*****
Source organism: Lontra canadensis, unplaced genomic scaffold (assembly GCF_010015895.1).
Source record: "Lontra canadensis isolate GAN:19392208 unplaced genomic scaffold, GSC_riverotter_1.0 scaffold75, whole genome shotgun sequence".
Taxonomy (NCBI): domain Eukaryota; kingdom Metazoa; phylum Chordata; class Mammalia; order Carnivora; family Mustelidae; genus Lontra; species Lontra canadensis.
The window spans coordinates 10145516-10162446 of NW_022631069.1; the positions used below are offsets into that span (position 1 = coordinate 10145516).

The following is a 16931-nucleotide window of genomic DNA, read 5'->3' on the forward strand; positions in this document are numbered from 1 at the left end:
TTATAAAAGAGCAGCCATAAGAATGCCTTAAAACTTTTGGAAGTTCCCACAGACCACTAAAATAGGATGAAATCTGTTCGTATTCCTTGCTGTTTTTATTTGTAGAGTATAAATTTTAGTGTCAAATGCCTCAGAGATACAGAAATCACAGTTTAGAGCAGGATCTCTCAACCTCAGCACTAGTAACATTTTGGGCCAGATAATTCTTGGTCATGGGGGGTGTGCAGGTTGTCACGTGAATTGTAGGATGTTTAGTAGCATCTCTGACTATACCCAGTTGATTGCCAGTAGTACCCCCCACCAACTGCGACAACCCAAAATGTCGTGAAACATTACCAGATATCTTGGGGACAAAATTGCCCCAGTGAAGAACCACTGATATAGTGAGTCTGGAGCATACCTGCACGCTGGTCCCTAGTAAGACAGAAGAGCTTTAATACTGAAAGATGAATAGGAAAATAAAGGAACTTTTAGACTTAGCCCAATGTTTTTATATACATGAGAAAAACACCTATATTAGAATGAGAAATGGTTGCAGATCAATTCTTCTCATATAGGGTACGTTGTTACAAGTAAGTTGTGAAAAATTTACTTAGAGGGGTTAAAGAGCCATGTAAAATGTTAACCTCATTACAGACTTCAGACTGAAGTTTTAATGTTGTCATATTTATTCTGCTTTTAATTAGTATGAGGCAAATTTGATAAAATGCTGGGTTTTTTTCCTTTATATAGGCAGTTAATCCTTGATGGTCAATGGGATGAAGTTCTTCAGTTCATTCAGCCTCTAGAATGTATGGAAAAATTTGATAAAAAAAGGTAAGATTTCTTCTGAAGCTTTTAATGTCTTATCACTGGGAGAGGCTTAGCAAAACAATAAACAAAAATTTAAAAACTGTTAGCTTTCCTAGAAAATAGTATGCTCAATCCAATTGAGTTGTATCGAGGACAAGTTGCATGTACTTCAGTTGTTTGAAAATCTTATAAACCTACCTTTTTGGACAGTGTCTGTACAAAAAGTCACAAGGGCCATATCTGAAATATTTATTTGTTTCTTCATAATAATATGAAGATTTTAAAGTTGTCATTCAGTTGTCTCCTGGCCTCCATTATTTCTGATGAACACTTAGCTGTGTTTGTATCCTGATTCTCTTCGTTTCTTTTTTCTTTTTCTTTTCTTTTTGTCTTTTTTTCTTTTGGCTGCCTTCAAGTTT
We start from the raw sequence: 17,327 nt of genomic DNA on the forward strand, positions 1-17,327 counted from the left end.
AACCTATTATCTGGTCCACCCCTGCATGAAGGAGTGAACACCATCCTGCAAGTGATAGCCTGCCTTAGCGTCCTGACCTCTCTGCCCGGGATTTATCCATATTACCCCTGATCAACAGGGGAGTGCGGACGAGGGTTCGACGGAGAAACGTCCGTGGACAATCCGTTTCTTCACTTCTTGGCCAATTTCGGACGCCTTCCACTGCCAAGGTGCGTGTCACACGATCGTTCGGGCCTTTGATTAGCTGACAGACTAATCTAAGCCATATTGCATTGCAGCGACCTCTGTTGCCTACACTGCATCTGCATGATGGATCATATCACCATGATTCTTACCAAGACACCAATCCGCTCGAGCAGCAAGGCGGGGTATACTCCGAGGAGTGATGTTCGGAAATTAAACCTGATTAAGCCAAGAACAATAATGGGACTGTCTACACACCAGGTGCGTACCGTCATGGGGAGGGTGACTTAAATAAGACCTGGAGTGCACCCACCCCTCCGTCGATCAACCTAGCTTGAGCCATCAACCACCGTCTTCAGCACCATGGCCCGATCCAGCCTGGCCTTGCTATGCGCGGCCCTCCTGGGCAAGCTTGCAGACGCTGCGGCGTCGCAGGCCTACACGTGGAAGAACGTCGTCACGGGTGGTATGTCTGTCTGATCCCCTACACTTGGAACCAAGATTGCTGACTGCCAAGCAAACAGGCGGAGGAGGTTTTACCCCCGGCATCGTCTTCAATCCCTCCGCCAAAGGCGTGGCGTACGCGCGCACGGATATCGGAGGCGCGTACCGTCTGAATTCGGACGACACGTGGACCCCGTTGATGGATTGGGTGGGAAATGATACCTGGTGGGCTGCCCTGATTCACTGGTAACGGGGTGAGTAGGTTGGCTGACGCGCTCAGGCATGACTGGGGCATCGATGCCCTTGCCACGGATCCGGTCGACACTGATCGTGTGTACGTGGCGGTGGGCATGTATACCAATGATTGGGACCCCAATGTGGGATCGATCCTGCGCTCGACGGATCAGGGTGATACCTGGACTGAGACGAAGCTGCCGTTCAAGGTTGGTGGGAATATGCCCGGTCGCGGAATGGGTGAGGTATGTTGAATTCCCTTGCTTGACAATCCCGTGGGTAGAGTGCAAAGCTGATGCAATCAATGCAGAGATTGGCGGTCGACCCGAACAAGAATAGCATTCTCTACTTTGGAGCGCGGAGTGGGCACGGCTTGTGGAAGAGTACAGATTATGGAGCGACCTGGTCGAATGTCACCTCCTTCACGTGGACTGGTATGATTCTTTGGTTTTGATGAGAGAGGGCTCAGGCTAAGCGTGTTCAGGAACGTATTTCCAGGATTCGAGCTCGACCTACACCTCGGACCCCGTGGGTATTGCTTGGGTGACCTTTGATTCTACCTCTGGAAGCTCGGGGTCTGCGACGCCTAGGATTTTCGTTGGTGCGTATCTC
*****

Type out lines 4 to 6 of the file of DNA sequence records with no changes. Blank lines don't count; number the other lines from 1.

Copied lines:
The window spans coordinates 10145516-10162446 of NW_022631069.1; the positions used below are offsets into that span (position 1 = coordinate 10145516).

The following is a 16931-nucleotide window of genomic DNA, read 5'->3' on the forward strand; positions in this document are numbered from 1 at the left end:
TTATAAAAGAGCAGCCATAAGAATGCCTTAAAACTTTTGGAAGTTCCCACAGACCACTAAAATAGGATGAAATCTGTTCGTATTCCTTGCTGTTTTTATTTGTAGAGTATAAATTTTAGTGTCAAATGCCTCAGAGATACAGAAATCACAGTTTAGAGCAGGATCTCTCAACCTCAGCACTAGTAACATTTTGGGCCAGATAATTCTTGGTCATGGGGGGTGTGCAGGTTGTCACGTGAATTGTAGGATGTTTAGTAGCATCTCTGACTATACCCAGTTGATTGCCAGTAGTACCCCCCACCAACTGCGACAACCCAAAATGTCGTGAAACATTACCAGATATCTTGGGGACAAAATTGCCCCAGTGAAGAACCACTGATATAGTGAGTCTGGAGCATACCTGCACGCTGGTCCCTAGTAAGACAGAAGAGCTTTAATACTGAAAGATGAATAGGAAAATAAAGGAACTTTTAGACTTAGCCCAATGTTTTTATATACATGAGAAAAACACCTATATTAGAATGAGAAATGGTTGCAGATCAATTCTTCTCATATAGGGTACGTTGTTACAAGTAAGTTGTGAAAAATTTACTTAGAGGGGTTAAAGAGCCATGTAAAATGTTAACCTCATTACAGACTTCAGACTGAAGTTTTAATGTTGTCATATTTATTCTGCTTTTAATTAGTATGAGGCAAATTTGATAAAATGCTGGGTTTTTTTCCTTTATATAGGCAGTTAATCCTTGATGGTCAATGGGATGAAGTTCTTCAGTTCATTCAGCCTCTAGAATGTATGGAAAAATTTGATAAAAAAAGGTAAGATTTCTTCTGAAGCTTTTAATGTCTTATCACTGGGAGAGGCTTAGCAAAACAATAAACAAAAATTTAAAAACTGTTAGCTTTCCTAGAAAATAGTATGCTCAATCCAATTGAGTTGTATCGAGGACAAGTTGCATGTACTTCAGTTGTTTGAAAATCTTATAAACCTACCTTTTTGGACAGTGTCTGTACAAAAAGTCACAAGGGCCATATCTGAAATATTTATTTGTTTCTTCATAATAATATGAAGATTTTAAAGTTGTCATTCAGTTGTCTCCTGGCCTCCATTATTTCTGATGAACACTTAGCTGTGTTTGTATCCTGATTCTCTTCGTTTCTTTTTTCTTTTTCTTTTCTTTTTGTCTTTTTTTCTTTTGGCTGCCTTCAAGTTT